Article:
Stop Costa Rica’s Illegal Logging From Destroying National Parks
Costa Rica is usually praised for its commitment to environmental protection and conservation. For instance, the Central American country is running on 99 percent renewable energy and it’s one of the top 20 countries worldwide with the most biodiversity (Costa Rica covers only 0.03 percent of the planet’s surface, but it’s home to 4 to 5 percent of the total species estimated worldwide, particularly insects). So how can Costa Rica allow illegal logging to threaten the rare cocobolo tree, also known as tropical or black rosewood, and other rare trees in its national parks?
The Price of Luxury
As reported in The Tico Times, loggers are now venturing into protected areas for the precious wood “as the last untapped source of valuable lumber for export.” The country’s understaffed national park rangers (one park ranger for every 110,000 hectares) can’t compete with the international demand for cocobolo.
The cocobolo tree is indigenous to Central America and Mexico, but that’s not stopping countries like China and India from wanting a piece. The Wood Database explains the wood’s appeal; it comes in many colors ranging from yellow to brown with “streaks of black or purple. ” It’s prized for its durability, natural oils and ability to fight off insects. The most common uses for the cocobolo include: “Fine furniture, musical instruments, turnings, and other small specialty objects.” The tree’s limited supply makes it quite expensive.
But all of this luxury comes at a cost. The IUCN Red List classifies the tree as vulnerable, or one classification short of endangered. Intensive timber exploitation, particularly in Costa Rica, is wiping the trees out. And according to the IUCN Red List, “the habitat has been exploited for 400 years and continuing reductions are caused through cattle ranching and burning.”
Why Costa Rica’s Illegal Logging Needs to End Now
One person who believes that organized crime is behind the tree trafficking is Raúl Acevedo, a park ranger with the Guanacaste Conservation Area (ACG). Acevedo justifies his position to the The Tico Times by describing the process:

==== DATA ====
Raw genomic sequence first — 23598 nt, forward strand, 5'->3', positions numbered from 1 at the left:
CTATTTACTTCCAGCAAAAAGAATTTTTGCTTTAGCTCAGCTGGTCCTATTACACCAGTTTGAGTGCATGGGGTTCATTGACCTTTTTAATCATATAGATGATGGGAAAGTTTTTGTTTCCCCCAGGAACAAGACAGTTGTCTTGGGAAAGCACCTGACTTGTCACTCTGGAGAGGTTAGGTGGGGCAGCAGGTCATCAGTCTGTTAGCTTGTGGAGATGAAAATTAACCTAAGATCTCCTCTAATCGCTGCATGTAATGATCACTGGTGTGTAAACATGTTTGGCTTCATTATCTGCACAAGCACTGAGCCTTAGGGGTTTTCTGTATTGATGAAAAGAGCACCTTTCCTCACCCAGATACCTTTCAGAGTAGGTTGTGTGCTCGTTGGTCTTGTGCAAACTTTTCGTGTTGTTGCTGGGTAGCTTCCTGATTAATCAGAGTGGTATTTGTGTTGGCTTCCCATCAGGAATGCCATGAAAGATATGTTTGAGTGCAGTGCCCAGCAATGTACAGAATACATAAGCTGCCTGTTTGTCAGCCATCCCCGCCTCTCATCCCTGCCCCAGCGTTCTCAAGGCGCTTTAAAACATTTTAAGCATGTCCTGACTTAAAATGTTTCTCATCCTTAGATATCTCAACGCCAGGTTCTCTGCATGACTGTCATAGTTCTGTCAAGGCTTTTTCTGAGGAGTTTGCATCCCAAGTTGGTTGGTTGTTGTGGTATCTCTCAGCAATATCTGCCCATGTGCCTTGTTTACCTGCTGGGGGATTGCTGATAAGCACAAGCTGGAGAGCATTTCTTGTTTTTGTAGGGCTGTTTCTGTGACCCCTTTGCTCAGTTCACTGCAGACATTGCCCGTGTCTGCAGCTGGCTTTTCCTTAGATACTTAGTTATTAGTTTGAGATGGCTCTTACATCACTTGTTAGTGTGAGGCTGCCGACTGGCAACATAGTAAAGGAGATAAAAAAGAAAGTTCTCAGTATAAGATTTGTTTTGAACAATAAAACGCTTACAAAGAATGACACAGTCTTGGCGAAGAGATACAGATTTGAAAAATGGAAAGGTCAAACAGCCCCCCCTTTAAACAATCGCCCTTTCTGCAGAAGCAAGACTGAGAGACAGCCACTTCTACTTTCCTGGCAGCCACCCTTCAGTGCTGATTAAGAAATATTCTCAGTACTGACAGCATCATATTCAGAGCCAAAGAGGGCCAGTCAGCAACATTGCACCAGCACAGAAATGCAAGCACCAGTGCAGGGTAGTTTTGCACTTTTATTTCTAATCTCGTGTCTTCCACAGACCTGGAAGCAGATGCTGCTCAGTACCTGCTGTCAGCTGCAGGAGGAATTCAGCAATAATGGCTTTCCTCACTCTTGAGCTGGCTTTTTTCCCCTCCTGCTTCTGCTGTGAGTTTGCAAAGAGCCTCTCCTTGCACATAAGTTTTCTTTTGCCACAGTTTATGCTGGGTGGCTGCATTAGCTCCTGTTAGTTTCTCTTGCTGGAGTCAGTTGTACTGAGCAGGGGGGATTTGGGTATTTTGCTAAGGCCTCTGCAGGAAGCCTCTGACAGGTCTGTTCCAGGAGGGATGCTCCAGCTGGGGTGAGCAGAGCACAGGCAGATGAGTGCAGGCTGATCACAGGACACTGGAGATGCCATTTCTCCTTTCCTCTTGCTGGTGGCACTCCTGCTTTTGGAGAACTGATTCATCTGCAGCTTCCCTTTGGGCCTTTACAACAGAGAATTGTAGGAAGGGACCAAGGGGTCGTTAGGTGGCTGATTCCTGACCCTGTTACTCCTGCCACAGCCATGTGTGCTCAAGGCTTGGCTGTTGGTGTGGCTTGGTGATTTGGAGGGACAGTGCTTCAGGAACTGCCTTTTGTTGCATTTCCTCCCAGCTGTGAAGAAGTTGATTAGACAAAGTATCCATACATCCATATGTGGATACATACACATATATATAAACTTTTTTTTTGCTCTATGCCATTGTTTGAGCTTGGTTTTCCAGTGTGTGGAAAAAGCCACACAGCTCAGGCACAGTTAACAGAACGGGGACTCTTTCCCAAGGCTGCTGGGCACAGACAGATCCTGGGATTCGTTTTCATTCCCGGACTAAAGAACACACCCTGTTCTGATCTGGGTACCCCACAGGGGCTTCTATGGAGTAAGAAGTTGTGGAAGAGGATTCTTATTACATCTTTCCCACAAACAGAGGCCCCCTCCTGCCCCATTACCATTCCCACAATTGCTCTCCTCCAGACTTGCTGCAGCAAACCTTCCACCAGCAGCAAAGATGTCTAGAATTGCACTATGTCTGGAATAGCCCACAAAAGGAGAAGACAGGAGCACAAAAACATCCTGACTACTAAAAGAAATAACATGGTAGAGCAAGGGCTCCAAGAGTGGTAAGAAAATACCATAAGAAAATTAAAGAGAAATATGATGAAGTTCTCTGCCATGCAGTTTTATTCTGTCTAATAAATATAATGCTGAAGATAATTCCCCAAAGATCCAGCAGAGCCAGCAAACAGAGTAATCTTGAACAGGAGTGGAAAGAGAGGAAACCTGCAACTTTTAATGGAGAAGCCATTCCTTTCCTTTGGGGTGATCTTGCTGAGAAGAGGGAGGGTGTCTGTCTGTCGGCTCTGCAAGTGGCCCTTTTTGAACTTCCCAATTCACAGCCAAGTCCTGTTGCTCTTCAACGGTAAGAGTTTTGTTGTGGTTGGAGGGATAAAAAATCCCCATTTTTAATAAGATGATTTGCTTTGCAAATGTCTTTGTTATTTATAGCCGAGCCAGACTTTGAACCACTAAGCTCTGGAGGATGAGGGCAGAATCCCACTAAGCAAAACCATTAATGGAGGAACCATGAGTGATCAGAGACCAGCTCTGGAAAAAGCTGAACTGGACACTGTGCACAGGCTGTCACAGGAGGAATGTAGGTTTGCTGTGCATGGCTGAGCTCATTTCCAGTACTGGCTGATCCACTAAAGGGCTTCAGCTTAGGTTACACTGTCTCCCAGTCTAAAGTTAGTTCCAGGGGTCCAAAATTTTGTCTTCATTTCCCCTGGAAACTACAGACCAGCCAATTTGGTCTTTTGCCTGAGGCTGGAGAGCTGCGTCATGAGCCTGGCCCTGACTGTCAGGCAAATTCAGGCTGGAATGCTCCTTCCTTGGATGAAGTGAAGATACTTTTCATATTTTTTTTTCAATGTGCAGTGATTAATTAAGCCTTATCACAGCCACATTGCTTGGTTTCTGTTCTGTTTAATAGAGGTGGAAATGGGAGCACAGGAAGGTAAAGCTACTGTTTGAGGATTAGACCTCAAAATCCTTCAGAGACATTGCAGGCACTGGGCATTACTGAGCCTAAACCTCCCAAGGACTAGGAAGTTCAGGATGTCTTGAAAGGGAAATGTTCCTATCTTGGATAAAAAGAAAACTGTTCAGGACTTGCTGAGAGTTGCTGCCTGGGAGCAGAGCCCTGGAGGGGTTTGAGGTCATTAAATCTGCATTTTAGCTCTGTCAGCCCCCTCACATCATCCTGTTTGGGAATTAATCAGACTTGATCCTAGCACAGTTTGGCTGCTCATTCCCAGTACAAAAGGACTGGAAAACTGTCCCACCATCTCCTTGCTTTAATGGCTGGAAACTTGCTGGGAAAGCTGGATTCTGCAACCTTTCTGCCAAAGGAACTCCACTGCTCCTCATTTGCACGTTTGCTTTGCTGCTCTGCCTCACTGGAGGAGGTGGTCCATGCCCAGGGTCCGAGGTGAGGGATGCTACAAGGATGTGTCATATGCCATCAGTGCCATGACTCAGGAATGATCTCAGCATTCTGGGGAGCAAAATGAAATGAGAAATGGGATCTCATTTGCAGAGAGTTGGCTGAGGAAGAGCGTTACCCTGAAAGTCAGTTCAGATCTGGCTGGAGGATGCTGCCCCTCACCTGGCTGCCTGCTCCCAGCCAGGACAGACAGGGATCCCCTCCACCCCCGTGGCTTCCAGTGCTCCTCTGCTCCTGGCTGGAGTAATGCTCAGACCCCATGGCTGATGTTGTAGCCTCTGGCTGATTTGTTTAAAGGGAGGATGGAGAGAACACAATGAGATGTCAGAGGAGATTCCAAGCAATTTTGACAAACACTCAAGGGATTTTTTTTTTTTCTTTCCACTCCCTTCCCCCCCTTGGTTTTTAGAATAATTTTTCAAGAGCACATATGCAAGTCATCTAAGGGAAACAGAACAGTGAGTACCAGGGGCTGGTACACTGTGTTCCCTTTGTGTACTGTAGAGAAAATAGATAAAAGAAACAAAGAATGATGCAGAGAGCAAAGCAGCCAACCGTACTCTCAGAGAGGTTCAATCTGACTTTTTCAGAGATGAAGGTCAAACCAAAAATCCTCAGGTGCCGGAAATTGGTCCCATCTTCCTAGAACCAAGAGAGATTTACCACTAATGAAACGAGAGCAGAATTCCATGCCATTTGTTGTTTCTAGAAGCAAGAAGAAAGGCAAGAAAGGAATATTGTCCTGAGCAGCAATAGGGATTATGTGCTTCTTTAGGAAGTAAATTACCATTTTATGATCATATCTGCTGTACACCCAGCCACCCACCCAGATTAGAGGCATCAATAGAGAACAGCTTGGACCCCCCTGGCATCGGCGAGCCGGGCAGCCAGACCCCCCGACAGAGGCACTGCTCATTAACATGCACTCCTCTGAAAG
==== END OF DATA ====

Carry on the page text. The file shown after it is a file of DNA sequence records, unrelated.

It usually starts with a middleman who seeks out farms with commercial-grade cocobolo. Then they approach the farmer and offer him a few hundred dollars to cut his trees — wood that can be “worth ten times as much in Asia.”
Once the trees are cut down, Acevedo described behaviors that sounded more like drug trafficking than logging. He said that officers have found trunks of cocobolo, typically cut down to just the reddish hearts, hidden under scrap metal, hay, oranges and among other lumber. Typically, an advance car will drive ahead of the truck carrying the cocobolo to alert the driver if there is a police checkpoint ahead.
Ironically, the Costa Rican government is partly to blame for this tree trafficking. Sometimes the government provides permits to harvest the tree. Illegal loggers will just keep cutting down the trees until they’re asked for a permit (remember: there’s one park ranger for every 110,000 hectares). Loggers can also get their hands on “legal” cocobolo by buying seized wood from the Prosecutor’s Office. I don’t see how auctioning the vulnerable wood back to the people who cut it in the first place is going to ever curb the illegal practice.
A curb in the demand for cocobolo just might do the trick. Acevedo describes how “after boom years in 2013 and 2014 for cocobolo, 2015 was relatively quiet.” But the park ranger warns that even if the demand for cocobolo drops, the demand for another exotic wood, probably in Costa Rica’s national parks, will shortly take its place. Even though we depend on trees for so much, this type of reality contributes to the global decline of trees where “the number of trees has fallen by about 46 percent since the start of human civilization and each year there is a gross loss of 15 billion trees and a net loss of 10 billion.” Acevedo keeps fighting for trees because he knows that they’re so much more than just trees; Costa Rica’s extreme 2015 drought taught him that leaving trees and forests along streams and rivers is critical in protecting water sources.
Sign and share this petition urging Costa Rica to crack down on the country’s illegal logging. Today, it’s Costa Rica’s cocobolo — tomorrow, it’s national parks littered with logs and stumps because all of the trees have been cut down.
Photo Credit: Graeme Churchard